The Trip To Bountiful (1985) Direction: Peter Masterson Cast: Geraldine Page, John Heard, Carlin Glynn, Rebecca De Mornay, Richard Bradford, Kevin Cooney Screenplay: Horton Foote; from his play Oscar Movies Geraldine Page, The Trip to Bountiful By Dan Schneider of Cosmoetica: Greatness in one medium does not assure greatness in another. One need only look at Peter Masterson's 1985 film version of Horton Foote's play The Trip to Bountiful to realize this. Yes, there are great elements to be found in the film's direction, acting, and writing. In fact, Foote’s adaptation of his won play is outstanding in the way it suggests surfaces barely lifted up, as it did in films like Tender Mercies and To Kill a Mockingbird. On the other hand, The Trip to Bountiful offers no great cinematography and virtually nothing that indelibly stamps it as a visual feast. And despite its reliance on Foote's script,
See full article at Alt Film Guide »

DVD Playhouse: December 2010

DVD Playhouse December 2010


Allen Gardner

America Lost And Found: The Bbs Story (Criterion) Perhaps the best DVD box set released this year, this ultimate cinefile stocking stuffer offered up by Criterion, the Rolls-Royce of home video labels, features seven seminal works from the late ‘60s-early ‘70s that were brought to life by cutting edge producers Bert Schneider, Steve Blauner and director/producer Bob Rafelson, the principals of Bbs Productions. In chronological order: Head (1968) star the Monkees, the manufactured (by Rafelson, et al), American answer to the Beatles who, like it or not, did make an impact on popular culture, particularly in this utterly surreal piece of cinematic anarchy (co-written by Jack Nicholson, who has a cameo), which was largely dismissed upon its initial release, but is now regarded as a counterculture classic. Easy Rider (1969) is arguably regarded as the seminal ‘60s picture, about two hippie drug dealers (director Dennis Hopper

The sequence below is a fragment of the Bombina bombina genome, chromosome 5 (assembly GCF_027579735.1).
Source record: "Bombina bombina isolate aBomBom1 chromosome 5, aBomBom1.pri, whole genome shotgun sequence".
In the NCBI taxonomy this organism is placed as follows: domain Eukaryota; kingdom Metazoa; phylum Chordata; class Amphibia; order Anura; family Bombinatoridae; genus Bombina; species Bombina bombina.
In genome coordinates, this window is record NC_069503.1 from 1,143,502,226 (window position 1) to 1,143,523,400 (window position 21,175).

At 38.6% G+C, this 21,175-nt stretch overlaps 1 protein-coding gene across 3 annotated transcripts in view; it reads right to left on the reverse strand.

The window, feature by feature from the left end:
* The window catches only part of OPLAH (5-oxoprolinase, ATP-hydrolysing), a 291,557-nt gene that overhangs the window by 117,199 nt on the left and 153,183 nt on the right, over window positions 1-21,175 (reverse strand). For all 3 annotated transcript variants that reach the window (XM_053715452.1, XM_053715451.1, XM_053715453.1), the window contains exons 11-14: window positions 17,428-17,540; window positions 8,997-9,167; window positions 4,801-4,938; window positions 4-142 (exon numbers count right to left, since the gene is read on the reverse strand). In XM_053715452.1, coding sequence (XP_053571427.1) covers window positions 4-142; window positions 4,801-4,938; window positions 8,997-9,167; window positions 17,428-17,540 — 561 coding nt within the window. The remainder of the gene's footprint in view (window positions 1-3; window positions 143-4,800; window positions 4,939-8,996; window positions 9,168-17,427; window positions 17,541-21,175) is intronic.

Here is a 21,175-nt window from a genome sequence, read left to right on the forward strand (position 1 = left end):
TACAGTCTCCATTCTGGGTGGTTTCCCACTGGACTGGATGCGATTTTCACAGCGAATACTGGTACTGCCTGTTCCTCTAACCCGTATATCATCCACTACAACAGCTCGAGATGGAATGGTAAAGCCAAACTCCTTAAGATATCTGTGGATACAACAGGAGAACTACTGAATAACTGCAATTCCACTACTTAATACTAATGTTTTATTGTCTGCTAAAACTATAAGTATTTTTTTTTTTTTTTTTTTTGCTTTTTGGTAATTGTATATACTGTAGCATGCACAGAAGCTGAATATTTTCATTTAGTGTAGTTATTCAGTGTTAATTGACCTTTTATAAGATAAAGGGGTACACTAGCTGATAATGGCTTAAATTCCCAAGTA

See full article at The Hollywood Interview »

Confessions of a celebrity biographer

Angelina Jolie is reportedly upset about a new unauthorised book about her, and Jonathan Margolis, author of several celeb biographies, is beginning to see why

There can't be many people who feel a pang of empathy for Angelina Jolie, who, along with her PR team, is reportedly upset about an unauthorised biography of her by Andrew Morton.

The assiduous Morton's book, apparently pieced together from interviews with unnamed sources – oh, and Jolie's childhood nanny – is a veritable juice-a-thon. In it, so it's being said in the States, we learn that Jolie once had a fling with Leonardo DiCaprio, that she was raised for two years by nannies in a Los Angeles serviced apartment, and that she has a tattoo on her bottom in honour of her former husband, Billy Bob Thornton, written in the helvetica font.

Well, as a red-blooded hack of over 30 years' standing (some of this standing outside
See full article at The Guardian - Film News »